Tuesday, July 22, 2014
Cameroon Nurses vs American Nurses.
I was recently sick after 24 years of being sickness free. It bothered me a lot. An African proverb says, “If a child does not find out what killed its father, that same thing will kill it too.” I know that I dove very badly into the pool and hurt the side of my stomach that caused me the blood clot, but I could not be indifferent to the treatment I received from the medical staff of Banner Gateway Medical Center in Mesa, Arizona. That is what I am going to share with you. I want to compare their treatment with what I received and heard people receive in Cameroon.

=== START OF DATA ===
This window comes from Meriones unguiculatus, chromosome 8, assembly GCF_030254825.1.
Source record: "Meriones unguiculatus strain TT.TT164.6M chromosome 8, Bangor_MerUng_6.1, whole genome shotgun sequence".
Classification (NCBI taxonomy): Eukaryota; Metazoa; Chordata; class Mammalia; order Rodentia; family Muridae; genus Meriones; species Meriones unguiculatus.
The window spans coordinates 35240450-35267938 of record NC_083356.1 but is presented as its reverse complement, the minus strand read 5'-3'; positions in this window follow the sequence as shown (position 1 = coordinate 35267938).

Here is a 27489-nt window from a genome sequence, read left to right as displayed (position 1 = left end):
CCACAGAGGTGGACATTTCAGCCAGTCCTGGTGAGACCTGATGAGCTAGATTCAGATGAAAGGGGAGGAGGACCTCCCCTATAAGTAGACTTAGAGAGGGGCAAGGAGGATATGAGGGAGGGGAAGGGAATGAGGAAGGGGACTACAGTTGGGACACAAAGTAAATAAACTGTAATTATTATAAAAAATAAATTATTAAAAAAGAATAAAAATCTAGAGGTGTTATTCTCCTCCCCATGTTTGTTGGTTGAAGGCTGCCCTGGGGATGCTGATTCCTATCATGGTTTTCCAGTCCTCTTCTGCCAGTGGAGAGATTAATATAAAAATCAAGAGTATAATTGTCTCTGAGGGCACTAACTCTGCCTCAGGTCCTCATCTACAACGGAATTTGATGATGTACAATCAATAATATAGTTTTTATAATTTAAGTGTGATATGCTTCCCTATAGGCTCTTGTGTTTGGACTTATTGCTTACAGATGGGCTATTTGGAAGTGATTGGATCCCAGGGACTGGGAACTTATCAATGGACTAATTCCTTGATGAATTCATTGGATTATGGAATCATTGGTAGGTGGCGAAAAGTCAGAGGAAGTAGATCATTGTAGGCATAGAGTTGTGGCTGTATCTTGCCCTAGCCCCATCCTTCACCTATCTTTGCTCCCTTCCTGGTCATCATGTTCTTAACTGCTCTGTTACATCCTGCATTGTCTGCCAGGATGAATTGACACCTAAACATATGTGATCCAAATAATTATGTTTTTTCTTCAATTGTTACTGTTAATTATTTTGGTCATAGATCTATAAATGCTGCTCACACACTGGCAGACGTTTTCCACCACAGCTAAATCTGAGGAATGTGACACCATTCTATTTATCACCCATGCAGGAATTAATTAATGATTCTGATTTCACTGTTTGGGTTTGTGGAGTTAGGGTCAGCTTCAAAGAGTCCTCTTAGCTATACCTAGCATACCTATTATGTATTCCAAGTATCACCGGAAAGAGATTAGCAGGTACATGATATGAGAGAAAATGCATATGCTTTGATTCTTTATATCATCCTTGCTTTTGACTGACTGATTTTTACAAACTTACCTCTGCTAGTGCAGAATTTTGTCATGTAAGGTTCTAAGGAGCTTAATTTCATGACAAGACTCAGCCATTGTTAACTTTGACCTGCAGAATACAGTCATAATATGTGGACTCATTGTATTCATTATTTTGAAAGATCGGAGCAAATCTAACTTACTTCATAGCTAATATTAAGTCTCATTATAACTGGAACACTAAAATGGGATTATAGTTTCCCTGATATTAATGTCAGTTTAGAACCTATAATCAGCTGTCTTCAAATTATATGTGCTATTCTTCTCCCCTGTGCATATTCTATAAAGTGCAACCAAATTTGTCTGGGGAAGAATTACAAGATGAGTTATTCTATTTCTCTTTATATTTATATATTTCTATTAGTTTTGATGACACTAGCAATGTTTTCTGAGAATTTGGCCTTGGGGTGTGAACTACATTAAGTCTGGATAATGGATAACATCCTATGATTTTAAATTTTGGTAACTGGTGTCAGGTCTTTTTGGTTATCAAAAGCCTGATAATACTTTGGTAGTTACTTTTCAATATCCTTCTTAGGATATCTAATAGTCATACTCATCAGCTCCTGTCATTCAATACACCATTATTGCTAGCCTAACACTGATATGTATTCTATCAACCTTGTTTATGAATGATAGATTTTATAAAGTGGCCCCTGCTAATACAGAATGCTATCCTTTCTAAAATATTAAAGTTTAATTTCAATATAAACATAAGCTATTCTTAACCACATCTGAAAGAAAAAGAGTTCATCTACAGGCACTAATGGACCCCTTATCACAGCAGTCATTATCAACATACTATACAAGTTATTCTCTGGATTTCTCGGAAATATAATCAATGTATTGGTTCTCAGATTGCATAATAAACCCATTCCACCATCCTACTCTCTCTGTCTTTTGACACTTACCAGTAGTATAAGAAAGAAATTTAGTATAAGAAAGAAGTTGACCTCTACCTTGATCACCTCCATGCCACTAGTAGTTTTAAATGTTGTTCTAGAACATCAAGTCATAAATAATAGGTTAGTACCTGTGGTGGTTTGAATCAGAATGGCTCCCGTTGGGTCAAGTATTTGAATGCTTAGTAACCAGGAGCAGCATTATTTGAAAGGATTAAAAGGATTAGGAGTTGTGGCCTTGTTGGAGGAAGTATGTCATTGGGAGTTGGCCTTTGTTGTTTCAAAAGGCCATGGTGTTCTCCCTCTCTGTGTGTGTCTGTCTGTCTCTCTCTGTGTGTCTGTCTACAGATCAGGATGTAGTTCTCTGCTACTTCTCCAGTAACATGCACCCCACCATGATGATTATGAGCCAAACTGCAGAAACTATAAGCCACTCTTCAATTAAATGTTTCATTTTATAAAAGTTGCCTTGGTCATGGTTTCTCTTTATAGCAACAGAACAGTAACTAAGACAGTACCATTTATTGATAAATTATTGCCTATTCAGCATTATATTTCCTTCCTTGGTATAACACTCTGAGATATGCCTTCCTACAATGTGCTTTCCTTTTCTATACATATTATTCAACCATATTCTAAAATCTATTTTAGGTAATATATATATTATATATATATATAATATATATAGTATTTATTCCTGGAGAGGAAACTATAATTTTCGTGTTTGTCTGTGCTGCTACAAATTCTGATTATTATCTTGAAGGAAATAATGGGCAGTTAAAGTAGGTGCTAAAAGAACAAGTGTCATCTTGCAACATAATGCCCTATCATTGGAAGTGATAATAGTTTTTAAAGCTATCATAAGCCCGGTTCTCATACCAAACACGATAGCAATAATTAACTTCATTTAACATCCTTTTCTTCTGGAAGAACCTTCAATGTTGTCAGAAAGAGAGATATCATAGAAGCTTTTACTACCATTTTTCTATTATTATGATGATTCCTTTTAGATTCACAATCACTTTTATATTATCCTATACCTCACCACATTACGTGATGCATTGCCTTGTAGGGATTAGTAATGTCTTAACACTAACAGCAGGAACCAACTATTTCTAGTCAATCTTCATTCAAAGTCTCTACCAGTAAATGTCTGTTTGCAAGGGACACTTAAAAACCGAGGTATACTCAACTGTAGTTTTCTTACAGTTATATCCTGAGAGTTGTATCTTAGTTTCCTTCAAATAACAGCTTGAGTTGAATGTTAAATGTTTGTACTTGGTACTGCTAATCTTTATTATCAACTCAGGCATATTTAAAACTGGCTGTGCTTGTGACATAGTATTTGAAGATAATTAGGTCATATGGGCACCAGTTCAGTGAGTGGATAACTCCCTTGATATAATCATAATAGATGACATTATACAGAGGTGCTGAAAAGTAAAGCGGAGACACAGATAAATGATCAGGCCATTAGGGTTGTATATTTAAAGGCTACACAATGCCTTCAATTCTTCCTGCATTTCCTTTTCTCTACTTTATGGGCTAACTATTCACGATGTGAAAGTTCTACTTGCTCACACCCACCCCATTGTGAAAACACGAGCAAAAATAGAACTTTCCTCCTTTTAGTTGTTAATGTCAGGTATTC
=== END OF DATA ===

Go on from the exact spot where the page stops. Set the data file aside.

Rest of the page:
I was very surprised to see that the nurses constantly came into my room during the day. At night, they were still checking on me. In Cameroon, the nurses would not even visit you. They will only come if you bribe them. They will sit there and cut their nails. Those who pretend to go to church will be reading their church hymnals or “cantiques de victoire.” Cell phones were not rampant in Cameroon in the 90s when I was last sick; however, I do remember that the nurses spent their time visiting with other nurses who had left their wards. They will say things like, “J’ai épousé un chien, il lèche ici, et il lèche la bas. Il lèche par tout, ma sœur !” Her colleague will say, « Mon car est diffèrent; c’est ma belle-mère qui va me tuer dans la maison là. »While life may be different form privately owned hospitals, but my description is exactly what you will find in every government owned hospital. Look at Laquintini in Douala and Hospital Général in Yaoundé, aren’t they the microcosms of my descriptions?